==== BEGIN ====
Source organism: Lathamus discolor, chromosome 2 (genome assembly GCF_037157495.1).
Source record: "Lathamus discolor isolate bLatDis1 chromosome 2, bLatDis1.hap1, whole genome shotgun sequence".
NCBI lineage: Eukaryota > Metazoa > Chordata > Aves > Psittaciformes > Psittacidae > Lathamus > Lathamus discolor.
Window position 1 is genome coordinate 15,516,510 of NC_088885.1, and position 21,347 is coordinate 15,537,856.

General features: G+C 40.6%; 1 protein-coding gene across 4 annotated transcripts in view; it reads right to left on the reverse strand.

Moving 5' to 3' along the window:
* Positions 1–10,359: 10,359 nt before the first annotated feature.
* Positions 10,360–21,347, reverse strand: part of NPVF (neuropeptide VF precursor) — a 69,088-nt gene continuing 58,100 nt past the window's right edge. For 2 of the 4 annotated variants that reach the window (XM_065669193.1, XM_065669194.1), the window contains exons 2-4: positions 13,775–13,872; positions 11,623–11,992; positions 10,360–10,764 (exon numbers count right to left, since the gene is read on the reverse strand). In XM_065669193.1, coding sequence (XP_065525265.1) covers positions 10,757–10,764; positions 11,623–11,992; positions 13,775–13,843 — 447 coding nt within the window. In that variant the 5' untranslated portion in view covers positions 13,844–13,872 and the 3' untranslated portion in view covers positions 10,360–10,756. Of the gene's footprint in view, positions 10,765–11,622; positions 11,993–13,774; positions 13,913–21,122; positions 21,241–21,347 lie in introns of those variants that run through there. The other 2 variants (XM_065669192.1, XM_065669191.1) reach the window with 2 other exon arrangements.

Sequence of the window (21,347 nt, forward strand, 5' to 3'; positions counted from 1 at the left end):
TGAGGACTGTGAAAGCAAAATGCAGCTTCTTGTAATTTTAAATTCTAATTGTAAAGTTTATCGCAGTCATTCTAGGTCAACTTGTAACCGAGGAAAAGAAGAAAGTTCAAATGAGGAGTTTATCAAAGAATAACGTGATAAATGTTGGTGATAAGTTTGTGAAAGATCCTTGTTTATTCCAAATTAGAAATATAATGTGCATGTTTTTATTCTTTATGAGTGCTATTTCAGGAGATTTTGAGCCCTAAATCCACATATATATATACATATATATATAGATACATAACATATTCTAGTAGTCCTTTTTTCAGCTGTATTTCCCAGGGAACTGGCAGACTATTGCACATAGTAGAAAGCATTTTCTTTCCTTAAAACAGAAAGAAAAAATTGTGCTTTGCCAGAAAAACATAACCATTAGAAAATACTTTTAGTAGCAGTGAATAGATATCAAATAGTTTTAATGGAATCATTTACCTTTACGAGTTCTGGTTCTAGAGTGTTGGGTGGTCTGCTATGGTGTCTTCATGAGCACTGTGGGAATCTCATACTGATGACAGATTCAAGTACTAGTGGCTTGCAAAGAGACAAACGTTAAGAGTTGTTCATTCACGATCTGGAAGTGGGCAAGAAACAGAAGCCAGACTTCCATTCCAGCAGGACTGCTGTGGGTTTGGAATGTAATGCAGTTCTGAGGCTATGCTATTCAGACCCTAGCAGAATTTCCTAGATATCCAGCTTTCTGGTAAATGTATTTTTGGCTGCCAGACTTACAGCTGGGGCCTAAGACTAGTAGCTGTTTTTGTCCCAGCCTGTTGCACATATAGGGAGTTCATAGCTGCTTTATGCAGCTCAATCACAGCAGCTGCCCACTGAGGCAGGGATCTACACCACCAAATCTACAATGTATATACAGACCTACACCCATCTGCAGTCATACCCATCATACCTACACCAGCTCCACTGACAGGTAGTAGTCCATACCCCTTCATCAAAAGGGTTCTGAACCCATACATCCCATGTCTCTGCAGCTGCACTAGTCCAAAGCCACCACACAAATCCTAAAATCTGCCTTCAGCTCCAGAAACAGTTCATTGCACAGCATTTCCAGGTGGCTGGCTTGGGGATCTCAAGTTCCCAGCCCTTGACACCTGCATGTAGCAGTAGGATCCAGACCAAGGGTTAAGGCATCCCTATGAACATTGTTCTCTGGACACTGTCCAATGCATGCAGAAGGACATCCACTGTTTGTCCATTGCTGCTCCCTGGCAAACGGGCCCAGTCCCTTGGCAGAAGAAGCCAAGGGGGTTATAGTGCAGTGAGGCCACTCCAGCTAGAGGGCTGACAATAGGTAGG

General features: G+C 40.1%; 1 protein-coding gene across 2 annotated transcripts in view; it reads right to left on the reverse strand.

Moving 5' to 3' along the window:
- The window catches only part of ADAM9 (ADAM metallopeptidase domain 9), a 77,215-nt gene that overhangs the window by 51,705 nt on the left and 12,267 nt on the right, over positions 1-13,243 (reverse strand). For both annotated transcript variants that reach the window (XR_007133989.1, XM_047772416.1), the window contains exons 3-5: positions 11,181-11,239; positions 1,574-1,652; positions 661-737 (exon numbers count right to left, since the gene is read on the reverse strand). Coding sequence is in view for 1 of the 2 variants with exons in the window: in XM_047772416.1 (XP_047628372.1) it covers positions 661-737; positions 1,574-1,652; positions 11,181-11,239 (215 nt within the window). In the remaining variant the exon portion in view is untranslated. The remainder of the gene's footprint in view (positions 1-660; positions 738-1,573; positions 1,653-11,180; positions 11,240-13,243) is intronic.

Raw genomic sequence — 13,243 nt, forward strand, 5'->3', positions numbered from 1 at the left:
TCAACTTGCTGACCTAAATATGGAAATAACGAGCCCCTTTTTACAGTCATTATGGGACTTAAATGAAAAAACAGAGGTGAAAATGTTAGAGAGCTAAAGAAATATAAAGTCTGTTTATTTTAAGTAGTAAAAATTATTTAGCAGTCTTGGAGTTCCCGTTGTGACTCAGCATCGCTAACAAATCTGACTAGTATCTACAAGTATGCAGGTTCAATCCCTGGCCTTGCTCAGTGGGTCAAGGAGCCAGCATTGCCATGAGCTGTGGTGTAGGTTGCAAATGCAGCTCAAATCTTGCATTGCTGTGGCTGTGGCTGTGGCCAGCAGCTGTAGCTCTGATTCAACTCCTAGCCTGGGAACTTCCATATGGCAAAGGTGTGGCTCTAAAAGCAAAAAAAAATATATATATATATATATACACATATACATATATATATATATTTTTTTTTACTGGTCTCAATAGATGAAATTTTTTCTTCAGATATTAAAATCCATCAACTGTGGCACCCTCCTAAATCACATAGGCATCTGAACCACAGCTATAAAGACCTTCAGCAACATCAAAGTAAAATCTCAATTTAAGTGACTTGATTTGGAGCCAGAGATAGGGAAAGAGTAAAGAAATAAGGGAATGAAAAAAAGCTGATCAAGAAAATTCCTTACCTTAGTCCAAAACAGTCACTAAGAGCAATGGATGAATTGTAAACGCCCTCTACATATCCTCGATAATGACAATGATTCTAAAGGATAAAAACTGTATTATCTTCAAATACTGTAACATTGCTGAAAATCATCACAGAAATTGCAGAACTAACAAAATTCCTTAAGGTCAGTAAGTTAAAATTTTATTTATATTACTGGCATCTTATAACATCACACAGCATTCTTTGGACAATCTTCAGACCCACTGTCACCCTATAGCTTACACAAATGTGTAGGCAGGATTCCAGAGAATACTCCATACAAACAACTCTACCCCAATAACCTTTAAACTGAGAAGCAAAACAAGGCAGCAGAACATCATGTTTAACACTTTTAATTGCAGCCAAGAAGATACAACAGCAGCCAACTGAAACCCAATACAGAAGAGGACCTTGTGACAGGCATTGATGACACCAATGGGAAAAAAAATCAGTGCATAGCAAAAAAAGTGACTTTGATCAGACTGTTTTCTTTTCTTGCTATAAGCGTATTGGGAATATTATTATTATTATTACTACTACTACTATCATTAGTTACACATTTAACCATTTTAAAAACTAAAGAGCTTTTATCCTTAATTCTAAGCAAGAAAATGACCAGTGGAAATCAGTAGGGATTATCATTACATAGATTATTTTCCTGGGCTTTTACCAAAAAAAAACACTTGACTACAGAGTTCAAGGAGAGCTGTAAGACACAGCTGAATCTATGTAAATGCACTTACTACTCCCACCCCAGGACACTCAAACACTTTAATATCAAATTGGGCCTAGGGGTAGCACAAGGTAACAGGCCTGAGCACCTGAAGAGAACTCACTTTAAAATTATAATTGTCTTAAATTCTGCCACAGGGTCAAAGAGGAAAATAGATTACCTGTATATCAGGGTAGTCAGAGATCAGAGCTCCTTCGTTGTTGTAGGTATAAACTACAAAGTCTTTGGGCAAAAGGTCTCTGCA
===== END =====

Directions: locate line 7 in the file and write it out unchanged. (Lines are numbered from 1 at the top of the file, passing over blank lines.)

* Positions 1–10,359: 10,359 nt before the first annotated feature.